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I guess I'll never stop being amazed by the books like these. They cling to this notion that it is better to be positive, even if it means writing utter nonsense, than not. I like to think of myself as a realist with a hint of idealism present. Realist part of me has huge problems with "The Geeks". Let's try to elaborate. The main premise of "The Geeks Shall Inherit the Earth" is simple enough. It says that those who are bullied at school (high school), those who are not part of the in-crowd, are more likely to succeed in later stages of life because of unique set of skills they poses and/or reluctance to conform to the arbitrary norms of society. Robbins tries to show this by using several case studies (in narrative, almost novelesque form) that typify some of the behavior of "the outsiders". That is all well and good and I don't have any problem with that assumption. It is perfectly reasonable that highly intelligent computer "geek" (subcategory: gamer) will thrive once he hits the college or job market. It is perfectly understandable that a proactive lesbian will have easier life outside the boundaries of the school which takes its Catholicism seriously. One can understand these scenarios and that's okay. Problems are of different nature.
So, how do we picture a high-school outsider? Well, Robbins pictures him as a highly intelligent individual that has a "weird" interest or some kind of "exaggerated" character trait (like national pride) intensity of which makes him a target for his peers. Furthermore, this outsider of Robbins's doesn't conform to the high-school norms (whatever they might be, they tend to differ from school to school) and doesn't feel bad about it. Obviously, these traits can become burdens in a crude, unrelenting, environment like high-school. What is wrong with that picture? Well, apart from that fact that outsiders like these are minority among gen-pop of outsiders, nothing. Thing is, we can accept the follow-up scenario when dealing with intelligent, creative, proactive yet bit socially awkward individuals. What happens when we picture an outsider with a normal or sub-normal intelligence, no particular skills, no unique character trait - you know, the average guy/girl, who is an outsider because of the reasons totally beyond his control (being poor, being a bit "slow", being ugly", has a name like Jeff or whatever)? Robbins doesn't deal with these people. They are, despite being majority of "the outsiders", outside of her perspective, once again outside. Will someone who has no particular set of skills and IQ about 90 thrive in a non-high-school environment? Who cares, says Robbins. Let's just focus our attention on a weird but intelligent girl whose only crime is that she reads books in a public place. You can understand how this can be a problem in a book that tries to present itself as a well-documented research, sort of a definite answer to the problem of high-school outsiders.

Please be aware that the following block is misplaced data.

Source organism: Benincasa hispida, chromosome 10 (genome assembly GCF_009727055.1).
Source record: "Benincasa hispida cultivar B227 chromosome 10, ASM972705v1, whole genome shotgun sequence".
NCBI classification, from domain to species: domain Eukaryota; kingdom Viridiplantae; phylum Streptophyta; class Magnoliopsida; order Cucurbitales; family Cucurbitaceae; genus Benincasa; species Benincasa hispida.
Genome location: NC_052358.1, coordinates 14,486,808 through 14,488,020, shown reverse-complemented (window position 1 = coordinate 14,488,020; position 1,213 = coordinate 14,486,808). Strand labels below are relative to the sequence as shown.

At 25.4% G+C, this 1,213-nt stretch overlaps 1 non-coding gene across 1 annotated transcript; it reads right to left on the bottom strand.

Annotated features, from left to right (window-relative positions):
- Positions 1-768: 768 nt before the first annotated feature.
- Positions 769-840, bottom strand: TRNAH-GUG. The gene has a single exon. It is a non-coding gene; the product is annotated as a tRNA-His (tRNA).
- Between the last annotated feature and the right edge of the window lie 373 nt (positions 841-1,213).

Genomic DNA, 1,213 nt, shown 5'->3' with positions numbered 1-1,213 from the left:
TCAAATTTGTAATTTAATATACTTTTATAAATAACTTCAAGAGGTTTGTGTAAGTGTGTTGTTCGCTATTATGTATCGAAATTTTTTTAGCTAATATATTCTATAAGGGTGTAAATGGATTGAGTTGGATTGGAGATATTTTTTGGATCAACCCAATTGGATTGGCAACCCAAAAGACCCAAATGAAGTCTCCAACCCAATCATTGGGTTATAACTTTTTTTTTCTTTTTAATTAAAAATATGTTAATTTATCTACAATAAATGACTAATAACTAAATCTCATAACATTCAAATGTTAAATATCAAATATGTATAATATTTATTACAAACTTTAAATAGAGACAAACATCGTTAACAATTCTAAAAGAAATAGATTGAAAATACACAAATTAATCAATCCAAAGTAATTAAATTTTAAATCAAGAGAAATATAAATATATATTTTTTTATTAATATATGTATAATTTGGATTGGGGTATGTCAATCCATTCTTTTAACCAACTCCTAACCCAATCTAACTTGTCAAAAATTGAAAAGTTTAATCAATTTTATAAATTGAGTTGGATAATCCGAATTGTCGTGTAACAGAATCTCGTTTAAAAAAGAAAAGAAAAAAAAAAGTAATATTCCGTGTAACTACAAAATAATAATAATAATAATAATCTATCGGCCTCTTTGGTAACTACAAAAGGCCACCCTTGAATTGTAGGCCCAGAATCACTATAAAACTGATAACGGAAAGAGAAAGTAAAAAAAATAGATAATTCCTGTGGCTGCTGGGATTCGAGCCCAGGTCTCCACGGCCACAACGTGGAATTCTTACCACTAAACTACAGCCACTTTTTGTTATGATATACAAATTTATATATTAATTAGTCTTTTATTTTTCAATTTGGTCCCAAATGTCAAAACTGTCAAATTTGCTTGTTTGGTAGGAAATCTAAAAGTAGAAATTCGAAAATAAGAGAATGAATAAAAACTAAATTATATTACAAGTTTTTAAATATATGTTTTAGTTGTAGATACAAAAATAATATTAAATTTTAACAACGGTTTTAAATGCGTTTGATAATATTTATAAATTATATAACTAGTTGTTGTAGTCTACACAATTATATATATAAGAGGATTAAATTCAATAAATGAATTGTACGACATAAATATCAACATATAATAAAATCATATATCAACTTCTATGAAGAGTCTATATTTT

"The Geeks Shall Inherit the Earth" reads a bit like a self-help book that essentially says: "Cheer up, mate, it becomes better." Thing is, it doesn't. Or better, it doesn't necessarily become better. This is yet another example of Robbins detachment from a "real world" out there (first one being exclusion of an average guy/girl). To be a non-conformist in an "outside world"? Big no-no. System doesn't really change. Only thing that does change is that one can, in theory, have bigger pool of people to interact with. Try imagining a president of US having a tattooed forehead, long hair, and broken teeth. So much for a non-conformism in an outside world. We don't have to be radical about it. Try imagining the same picture only instead of a White House put the guy behind the counter in a random bank. High-school reflects the world outside and that is something that Robbins chooses to ignore. Sure enough, if one doesn't ignore it, one can hardly be positive about the outcome and it's all about being positive isn't it. Yes, it is more probable, statistically speaking, that intelligent individual will manage to succeed if they change their surroundings but to do so they will almost necessarily become conformists themselves. Even an Artist is a conformist amongst "his people".
"The Geeks Shall Inherit the Earth" has an extensive bibliography which is, for some reason that I still didn't manage to understand, not indexed so it can become quite a bother to double check certain facts or important research so be prepared for that. Overall, "The Geeks Shall Inherit the Earth" in hardly more than a cute melodrama that presents itself seriously. If he were still alive, Frank Capra might have made a movie about these case studies. It would probably be a tear jerker and, like many of Capra's movies, it would be a fantasy detached from the intricacies and complexities of life.